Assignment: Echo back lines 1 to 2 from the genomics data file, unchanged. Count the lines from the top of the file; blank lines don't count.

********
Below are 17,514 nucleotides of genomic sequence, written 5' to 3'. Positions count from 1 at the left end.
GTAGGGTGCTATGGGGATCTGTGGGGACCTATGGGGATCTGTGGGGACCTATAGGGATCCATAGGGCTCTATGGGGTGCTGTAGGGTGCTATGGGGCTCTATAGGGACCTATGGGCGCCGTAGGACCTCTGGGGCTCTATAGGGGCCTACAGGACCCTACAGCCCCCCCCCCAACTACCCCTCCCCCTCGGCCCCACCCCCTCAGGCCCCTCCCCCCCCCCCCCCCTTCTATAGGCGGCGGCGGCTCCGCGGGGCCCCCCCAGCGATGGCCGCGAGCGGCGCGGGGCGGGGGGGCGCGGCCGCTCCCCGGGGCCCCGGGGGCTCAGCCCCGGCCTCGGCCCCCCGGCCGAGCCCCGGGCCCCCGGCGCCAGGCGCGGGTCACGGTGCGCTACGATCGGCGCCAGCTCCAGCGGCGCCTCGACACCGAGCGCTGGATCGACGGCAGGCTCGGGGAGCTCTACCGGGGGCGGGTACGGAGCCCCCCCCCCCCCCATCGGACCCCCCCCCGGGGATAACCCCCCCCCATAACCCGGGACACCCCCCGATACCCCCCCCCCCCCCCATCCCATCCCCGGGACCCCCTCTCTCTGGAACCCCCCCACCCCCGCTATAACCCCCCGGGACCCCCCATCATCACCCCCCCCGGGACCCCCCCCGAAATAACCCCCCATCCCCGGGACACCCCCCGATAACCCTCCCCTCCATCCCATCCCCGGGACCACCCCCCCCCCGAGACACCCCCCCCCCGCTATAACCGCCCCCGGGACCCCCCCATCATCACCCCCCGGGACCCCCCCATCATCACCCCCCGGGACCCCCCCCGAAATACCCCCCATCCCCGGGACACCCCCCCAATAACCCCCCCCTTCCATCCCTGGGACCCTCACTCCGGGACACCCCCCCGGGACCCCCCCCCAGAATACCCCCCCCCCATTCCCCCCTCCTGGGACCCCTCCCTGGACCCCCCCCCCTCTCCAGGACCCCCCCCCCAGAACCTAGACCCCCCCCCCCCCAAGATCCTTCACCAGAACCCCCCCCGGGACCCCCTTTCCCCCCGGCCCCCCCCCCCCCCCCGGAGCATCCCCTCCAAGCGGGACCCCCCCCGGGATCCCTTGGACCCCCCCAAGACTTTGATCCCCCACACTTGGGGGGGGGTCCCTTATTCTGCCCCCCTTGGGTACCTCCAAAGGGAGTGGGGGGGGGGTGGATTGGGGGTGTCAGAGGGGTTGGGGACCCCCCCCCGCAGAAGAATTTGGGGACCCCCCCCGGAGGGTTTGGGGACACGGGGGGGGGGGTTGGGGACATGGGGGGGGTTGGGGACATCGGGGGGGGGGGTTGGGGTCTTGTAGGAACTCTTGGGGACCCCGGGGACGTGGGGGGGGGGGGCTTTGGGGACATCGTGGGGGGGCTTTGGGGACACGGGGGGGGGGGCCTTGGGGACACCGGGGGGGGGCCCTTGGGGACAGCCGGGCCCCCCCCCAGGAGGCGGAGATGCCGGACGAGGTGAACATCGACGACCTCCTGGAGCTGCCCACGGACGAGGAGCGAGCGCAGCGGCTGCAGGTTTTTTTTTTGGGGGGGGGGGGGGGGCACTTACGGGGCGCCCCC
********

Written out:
Below are 17,514 nucleotides of genomic sequence, written 5' to 3'. Positions count from 1 at the left end.
GTAGGGTGCTATGGGGATCTGTGGGGACCTATGGGGATCTGTGGGGACCTATAGGGATCCATAGGGCTCTATGGGGTGCTGTAGGGTGCTATGGGGCTCTATAGGGACCTATGGGCGCCGTAGGACCTCTGGGGCTCTATAGGGGCCTACAGGACCCTACAGCCCCCCCCCCAACTACCCCTCCCCCTCGGCCCCACCCCCTCAGGCCCCTCCCCCCCCCCCCCCCTTCTATAGGCGGCGGCGGCTCCGCGGGGCCCCCCCAGCGATGGCCGCGAGCGGCGCGGGGCGGGGGGGCGCGGCCGCTCCCCGGGGCCCCGGGGGCTCAGCCCCGGCCTCGGCCCCCCGGCCGAGCCCCGGGCCCCCGGCGCCAGGCGCGGGTCACGGTGCGCTACGATCGGCGCCAGCTCCAGCGGCGCCTCGACACCGAGCGCTGGATCGACGGCAGGCTCGGGGAGCTCTACCGGGGGCGGGTACGGAGCCCCCCCCCCCCCCATCGGACCCCCCCCCGGGGATAACCCCCCCCCATAACCCGGGACACCCCCCGATACCCCCCCCCCCCCCCATCCCATCCCCGGGACCCCCTCTCTCTGGAACCCCCCCACCCCCGCTATAACCCCCCGGGACCCCCCATCATCACCCCCCCCGGGACCCCCCCCGAAATAACCCCCCATCCCCGGGACACCCCCCGATAACCCTCCCCTCCATCCCATCCCCGGGACCACCCCCCCCCCGAGACACCCCCCCCCCGCTATAACCGCCCCCGGGACCCCCCCATCATCACCCCCCGGGACCCCCCCATCATCACCCCCCGGGACCCCCCCCGAAATACCCCCCATCCCCGGGACACCCCCCCAATAACCCCCCCCTTCCATCCCTGGGACCCTCACTCCGGGACACCCCCCCGGGACCCCCCCCCAGAATACCCCCCCCCCATTCCCCCCTCCTGGGACCCCTCCCTGGACCCCCCCCCCTCTCCAGGACCCCCCCCCCAGAACCTAGACCCCCCCCCCCCCAAGATCCTTCACCAGAACCCCCCCCGGGACCCCCTTTCCCCCCGGCCCCCCCCCCCCCCCCGGAGCATCCCCTCCAAGCGGGACCCCCCCCGGGATCCCTTGGACCCCCCCAAGACTTTGATCCCCCACACTTGGGGGGGGGTCCCTTATTCTGCCCCCCTTGGGTACCTCCAAAGGGAGTGGGGGGGGGGTGGATTGGGGGTGTCAGAGGGGTTGGGGACCCCCCCCCGCAGAAGAATTTGGGGACCCCCCCCGGAGGGTTTGGGGACACGGGGGGGGGGGTTGGGGACATGGGGGGGGTTGGGGACATCGGGGGGGGGGGTTGGGGTCTTGTAGGAACTCTTGGGGACCCCGGGGACGTGGGGGGGGGGGGCTTTGGGGACATCGTGGGGGGGCTTTGGGGACACGGGGGGGGGGGCCTTGGGGACACCGGGGGGGGGCCCTTGGGGACAGCCGGGCCCCCCCCCAGGAGGCGGAGATGCCGGACGAGGTGAACATCGACGACCTCCTGGAGCTGCCCACGGACGAGGAGCGAGCGCAGCGGCTGCAGGTTTTTTTTTTGGGGGGGGGGGGGGGGCACTTACGGGGCGCCCCC